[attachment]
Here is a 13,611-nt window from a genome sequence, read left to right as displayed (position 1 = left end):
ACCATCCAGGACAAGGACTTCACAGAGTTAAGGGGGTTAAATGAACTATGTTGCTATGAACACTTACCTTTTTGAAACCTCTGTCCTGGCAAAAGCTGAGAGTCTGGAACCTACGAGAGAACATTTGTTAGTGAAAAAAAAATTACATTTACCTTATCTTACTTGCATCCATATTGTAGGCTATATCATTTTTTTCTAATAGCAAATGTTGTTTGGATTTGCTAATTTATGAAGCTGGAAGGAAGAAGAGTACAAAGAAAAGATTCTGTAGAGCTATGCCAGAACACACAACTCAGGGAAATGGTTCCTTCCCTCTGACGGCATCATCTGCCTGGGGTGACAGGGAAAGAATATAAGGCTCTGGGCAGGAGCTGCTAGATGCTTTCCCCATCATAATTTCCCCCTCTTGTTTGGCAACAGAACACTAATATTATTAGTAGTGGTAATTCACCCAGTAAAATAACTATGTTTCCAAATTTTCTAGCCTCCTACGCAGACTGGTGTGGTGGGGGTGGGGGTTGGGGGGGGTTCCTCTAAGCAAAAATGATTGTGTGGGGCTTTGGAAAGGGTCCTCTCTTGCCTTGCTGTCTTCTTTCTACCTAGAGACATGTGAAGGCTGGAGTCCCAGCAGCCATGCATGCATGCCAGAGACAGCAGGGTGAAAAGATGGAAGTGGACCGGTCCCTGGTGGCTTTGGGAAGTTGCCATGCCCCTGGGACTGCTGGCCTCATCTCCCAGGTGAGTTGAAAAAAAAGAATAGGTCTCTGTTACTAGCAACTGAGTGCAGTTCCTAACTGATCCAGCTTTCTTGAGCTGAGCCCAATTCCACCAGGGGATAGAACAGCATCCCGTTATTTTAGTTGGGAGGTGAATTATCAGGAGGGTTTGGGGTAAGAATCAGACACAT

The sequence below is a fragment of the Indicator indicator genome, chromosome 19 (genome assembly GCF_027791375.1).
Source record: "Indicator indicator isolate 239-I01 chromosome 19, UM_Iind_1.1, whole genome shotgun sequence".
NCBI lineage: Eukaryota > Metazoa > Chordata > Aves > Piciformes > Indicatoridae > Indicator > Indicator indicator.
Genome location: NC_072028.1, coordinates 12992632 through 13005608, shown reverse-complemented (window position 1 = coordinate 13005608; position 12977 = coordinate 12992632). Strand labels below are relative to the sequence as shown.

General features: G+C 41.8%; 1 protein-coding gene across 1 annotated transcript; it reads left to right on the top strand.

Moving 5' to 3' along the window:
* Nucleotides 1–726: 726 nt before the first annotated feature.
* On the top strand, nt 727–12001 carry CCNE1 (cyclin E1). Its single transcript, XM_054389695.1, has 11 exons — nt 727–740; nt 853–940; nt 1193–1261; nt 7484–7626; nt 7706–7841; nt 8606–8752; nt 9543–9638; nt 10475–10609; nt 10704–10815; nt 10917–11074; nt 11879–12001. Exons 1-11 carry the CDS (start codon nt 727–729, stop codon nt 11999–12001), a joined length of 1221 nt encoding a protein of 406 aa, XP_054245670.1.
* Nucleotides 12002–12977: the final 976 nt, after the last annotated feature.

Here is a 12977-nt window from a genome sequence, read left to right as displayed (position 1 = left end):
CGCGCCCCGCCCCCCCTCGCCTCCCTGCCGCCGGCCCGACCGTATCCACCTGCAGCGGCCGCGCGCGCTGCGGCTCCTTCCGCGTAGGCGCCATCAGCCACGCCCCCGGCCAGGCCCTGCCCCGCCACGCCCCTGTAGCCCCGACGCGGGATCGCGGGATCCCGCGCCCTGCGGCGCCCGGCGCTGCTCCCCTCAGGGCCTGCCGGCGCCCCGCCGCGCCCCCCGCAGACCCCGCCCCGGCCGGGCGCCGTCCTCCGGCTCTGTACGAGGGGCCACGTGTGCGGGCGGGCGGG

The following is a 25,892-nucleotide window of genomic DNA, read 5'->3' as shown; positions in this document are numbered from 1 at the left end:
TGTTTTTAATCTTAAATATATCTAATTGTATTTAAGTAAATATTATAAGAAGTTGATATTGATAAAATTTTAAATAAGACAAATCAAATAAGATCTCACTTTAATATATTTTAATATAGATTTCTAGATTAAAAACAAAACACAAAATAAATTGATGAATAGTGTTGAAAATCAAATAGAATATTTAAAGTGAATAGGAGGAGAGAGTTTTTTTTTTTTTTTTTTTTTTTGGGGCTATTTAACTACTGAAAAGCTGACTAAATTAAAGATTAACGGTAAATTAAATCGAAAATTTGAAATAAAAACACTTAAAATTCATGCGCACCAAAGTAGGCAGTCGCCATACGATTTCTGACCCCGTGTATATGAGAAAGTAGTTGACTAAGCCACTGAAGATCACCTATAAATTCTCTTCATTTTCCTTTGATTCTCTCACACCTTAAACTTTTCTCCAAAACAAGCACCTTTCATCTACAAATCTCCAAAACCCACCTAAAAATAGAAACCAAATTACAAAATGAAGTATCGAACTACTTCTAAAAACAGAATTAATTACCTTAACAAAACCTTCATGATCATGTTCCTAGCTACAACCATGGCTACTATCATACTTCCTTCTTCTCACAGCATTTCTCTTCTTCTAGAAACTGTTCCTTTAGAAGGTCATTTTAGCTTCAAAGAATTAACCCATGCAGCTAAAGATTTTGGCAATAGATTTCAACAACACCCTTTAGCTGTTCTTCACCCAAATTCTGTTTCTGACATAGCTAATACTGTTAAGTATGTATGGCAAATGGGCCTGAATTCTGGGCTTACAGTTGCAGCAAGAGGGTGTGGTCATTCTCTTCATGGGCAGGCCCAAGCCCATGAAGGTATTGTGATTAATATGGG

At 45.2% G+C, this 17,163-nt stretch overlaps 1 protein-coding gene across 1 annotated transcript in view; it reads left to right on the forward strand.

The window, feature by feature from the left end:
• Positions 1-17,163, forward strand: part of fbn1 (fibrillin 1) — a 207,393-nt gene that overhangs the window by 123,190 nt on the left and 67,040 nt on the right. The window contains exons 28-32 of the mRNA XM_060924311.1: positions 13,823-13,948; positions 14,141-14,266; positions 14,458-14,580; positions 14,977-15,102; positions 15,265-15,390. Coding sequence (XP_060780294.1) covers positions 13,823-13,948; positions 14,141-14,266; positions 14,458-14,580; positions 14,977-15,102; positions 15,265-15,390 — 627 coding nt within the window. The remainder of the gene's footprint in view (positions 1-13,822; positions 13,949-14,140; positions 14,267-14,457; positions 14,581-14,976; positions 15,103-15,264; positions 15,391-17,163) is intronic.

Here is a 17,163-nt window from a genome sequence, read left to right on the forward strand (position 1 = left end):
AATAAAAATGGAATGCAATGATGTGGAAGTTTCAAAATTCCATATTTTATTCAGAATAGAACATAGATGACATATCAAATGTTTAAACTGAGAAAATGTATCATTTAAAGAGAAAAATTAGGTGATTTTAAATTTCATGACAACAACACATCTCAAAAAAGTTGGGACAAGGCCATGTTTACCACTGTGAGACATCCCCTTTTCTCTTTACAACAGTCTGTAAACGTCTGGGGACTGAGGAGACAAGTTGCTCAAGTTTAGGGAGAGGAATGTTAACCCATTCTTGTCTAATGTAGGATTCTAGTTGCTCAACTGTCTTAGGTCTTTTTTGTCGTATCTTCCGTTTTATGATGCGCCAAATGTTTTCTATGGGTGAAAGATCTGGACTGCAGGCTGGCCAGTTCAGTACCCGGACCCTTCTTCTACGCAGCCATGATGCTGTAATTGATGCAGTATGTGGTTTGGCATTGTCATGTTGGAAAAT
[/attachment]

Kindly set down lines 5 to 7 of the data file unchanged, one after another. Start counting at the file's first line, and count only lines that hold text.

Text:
NCBI lineage: Eukaryota > Metazoa > Chordata > Aves > Piciformes > Indicatoridae > Indicator > Indicator indicator.
Genome location: NC_072028.1, coordinates 12992632 through 13005608, shown reverse-complemented (window position 1 = coordinate 13005608; position 12977 = coordinate 12992632). Strand labels below are relative to the sequence as shown.

General features: G+C 41.8%; 1 protein-coding gene across 1 annotated transcript; it reads left to right on the top strand.